At a job site meeting this past week, our newest design clients handed Abe a small pile of dog-eared, marked-up “inspiration” magazines. They contained pictures and ideas collected by the homeowners, and demonstrated their affection for clean lines, neutral colors, and a judicious use of space. 

One magazine, Better Homes and Gardens, looked particularly well loved. The corner of page 137 was folded over to mark the homeowner’s favorite article and pictures, entitled “Small Wonder…A Little House that Lives Large.”

Thinking about the line of books on our office coffee table with titles boasting the modern ideals of conservation, energy efficiency, and living larger in a smaller space, I settled in to see what was new in the world of small design.

The author wrote about eliminating unnecessary rooms, defining open spaces, and the use of natural light. What I didn’t expect was the sentence, “…we pumped up the volume with 17-foot high vaulted ceilings to ease the squeeze.”

What?! 17 foot high ceilings? Why would they promote such an energy and space guzzling design?

I flipped the cover over and found the publishing date. August 1997.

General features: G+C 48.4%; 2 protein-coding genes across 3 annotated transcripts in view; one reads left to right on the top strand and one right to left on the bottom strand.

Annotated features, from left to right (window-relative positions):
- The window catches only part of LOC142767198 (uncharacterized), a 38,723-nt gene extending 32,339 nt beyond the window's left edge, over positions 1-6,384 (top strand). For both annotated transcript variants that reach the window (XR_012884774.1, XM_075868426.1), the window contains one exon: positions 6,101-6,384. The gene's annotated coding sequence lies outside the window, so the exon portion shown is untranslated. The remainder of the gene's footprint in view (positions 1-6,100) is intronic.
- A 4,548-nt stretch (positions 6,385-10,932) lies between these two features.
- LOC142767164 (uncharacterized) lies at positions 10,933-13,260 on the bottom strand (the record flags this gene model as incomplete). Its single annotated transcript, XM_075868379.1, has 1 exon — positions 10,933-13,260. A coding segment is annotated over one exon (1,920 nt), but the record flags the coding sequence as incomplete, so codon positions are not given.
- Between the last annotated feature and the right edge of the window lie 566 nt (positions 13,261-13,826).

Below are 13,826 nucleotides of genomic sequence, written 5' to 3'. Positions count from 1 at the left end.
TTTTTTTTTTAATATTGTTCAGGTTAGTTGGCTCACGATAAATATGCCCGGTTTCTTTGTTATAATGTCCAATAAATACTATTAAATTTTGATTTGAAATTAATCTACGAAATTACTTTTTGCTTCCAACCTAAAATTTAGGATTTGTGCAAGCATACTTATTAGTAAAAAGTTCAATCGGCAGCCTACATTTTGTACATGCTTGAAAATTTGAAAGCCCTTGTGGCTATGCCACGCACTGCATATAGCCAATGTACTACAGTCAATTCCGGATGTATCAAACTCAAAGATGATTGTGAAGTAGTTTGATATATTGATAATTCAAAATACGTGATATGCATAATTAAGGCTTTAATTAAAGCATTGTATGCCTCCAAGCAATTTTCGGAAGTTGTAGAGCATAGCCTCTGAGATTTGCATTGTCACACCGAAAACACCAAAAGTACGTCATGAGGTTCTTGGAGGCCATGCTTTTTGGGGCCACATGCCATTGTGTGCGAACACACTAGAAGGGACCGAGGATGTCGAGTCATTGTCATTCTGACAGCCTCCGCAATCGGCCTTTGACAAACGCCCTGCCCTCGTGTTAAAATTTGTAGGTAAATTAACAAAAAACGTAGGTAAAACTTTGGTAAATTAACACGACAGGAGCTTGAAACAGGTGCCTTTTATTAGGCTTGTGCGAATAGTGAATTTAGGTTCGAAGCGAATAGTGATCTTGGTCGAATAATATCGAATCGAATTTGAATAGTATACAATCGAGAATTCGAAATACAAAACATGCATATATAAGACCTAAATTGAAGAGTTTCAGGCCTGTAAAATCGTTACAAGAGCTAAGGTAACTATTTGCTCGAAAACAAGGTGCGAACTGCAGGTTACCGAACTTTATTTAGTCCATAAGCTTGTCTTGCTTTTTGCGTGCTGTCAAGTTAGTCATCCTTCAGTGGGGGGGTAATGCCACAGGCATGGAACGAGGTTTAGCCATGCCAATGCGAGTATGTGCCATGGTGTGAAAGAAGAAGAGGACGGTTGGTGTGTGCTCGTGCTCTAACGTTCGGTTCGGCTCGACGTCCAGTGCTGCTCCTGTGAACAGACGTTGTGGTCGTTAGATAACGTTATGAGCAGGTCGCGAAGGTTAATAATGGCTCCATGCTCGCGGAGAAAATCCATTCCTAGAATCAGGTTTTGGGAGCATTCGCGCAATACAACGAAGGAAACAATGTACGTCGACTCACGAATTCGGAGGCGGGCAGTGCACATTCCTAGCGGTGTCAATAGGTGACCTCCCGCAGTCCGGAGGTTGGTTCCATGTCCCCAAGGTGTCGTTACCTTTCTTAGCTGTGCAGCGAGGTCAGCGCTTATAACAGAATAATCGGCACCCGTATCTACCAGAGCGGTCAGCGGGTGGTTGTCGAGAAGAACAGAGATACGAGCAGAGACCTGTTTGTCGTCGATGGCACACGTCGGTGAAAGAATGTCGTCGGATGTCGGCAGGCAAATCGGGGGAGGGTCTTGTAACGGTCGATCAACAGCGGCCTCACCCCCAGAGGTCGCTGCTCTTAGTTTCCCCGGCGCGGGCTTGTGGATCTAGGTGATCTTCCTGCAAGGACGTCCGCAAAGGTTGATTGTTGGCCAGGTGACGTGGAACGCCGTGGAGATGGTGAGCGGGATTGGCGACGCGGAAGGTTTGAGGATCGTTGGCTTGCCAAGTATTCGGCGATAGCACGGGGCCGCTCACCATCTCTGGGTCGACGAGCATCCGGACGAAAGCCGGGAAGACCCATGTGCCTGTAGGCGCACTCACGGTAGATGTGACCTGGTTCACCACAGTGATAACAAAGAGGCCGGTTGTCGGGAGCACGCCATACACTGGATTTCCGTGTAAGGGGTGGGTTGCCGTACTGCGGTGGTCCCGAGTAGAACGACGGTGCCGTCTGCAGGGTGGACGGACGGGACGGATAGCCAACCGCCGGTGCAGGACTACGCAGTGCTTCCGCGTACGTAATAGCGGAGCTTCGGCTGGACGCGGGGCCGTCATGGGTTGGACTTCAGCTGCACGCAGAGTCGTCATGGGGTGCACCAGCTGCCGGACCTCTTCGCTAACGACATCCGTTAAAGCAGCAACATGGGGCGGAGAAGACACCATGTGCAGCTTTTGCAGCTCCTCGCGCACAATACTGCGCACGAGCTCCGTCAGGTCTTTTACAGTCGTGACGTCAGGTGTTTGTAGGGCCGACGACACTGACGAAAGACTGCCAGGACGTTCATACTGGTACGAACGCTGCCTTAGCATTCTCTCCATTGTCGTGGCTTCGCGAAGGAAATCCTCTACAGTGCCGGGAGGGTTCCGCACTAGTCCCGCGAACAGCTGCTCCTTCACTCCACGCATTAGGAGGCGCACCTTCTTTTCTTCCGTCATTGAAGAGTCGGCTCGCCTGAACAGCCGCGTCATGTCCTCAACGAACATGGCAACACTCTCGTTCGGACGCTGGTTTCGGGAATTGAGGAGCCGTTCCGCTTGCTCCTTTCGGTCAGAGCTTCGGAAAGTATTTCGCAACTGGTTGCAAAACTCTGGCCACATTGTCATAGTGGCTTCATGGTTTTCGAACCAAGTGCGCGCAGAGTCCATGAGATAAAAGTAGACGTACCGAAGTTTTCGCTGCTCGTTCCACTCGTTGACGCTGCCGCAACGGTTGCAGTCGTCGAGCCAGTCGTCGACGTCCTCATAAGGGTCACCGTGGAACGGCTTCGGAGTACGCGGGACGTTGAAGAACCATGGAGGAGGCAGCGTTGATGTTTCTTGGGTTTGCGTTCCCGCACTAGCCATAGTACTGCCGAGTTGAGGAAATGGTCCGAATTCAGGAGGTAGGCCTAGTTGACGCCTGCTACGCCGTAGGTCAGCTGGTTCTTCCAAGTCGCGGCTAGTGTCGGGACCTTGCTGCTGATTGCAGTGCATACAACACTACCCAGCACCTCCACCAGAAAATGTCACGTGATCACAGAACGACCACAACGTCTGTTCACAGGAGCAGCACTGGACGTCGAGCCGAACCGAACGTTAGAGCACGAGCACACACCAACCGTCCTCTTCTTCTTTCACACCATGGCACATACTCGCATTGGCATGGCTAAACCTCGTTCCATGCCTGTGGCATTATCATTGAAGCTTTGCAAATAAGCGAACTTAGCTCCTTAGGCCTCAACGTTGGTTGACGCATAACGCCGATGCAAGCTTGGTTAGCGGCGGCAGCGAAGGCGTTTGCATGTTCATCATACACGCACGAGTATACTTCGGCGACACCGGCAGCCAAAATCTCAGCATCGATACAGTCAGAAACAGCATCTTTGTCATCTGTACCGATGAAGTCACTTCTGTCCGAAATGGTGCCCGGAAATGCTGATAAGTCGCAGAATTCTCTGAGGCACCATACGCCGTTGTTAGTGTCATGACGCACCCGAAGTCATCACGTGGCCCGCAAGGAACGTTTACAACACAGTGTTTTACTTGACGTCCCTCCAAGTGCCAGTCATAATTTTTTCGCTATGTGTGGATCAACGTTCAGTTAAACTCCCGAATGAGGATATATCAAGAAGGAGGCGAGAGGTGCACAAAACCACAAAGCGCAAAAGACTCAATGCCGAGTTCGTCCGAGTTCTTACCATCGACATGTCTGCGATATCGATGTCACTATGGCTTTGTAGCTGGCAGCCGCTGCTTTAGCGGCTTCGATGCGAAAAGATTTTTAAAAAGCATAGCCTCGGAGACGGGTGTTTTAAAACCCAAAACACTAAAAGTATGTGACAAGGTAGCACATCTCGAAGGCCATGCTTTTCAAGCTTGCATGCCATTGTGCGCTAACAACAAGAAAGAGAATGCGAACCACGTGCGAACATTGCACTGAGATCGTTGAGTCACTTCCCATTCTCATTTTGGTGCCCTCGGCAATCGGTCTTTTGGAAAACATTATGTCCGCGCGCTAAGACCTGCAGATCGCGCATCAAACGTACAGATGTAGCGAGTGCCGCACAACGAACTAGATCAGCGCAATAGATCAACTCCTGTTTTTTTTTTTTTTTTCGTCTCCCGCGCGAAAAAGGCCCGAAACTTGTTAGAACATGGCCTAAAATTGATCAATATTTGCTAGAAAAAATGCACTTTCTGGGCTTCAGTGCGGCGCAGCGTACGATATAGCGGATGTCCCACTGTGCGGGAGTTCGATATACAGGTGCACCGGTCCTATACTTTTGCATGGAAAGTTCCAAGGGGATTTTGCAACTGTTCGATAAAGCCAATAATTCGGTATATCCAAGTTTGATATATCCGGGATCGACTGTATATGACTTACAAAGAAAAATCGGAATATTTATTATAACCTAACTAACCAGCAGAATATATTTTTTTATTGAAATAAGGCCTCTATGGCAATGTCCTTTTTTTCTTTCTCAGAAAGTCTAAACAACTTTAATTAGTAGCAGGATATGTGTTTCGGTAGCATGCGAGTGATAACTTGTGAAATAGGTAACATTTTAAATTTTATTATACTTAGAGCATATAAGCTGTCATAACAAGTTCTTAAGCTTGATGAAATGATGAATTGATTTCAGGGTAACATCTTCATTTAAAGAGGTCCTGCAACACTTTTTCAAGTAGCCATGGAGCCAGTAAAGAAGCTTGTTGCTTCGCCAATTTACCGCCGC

A ha!

After that, I sat back to read and discover what has changed over time, and what hasn’t. Truthfully, 1997 doesn’t seem like that long ago, but in the world of energy innovations, building design and language use (“pumped up the volume…” - hehe), things change quickly. Consequently, the home we will soon remodel, inspired by the more timeless elements of the magazine pictures, will be tighter, more functional, and energy conscious enough to meet today’s standards.

I turned another page and gave silent credit to the gurus of technology. A lot has changed in the last decade.

I finished scanning the necessary pictures into our computer so Abe can access them wherever he decides to work, picked up my smart phone to check my email and my schedule for the rest of the day, and headed home to the sound of digital tunes that did not require a CD, tape, 8 track, record, or Victrola.

But, radio is still totally awesome.


 

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Tags: Construction, Degnan, Design, Efficiency, Energy, Remodel

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Comment by Joe Romero on August 5, 2013 at 9:07pm

Nice Post Cara,

I thoroughly enjoyed reading the post and I just love the image on top right. The color combination is making it look more beautiful and elegant.

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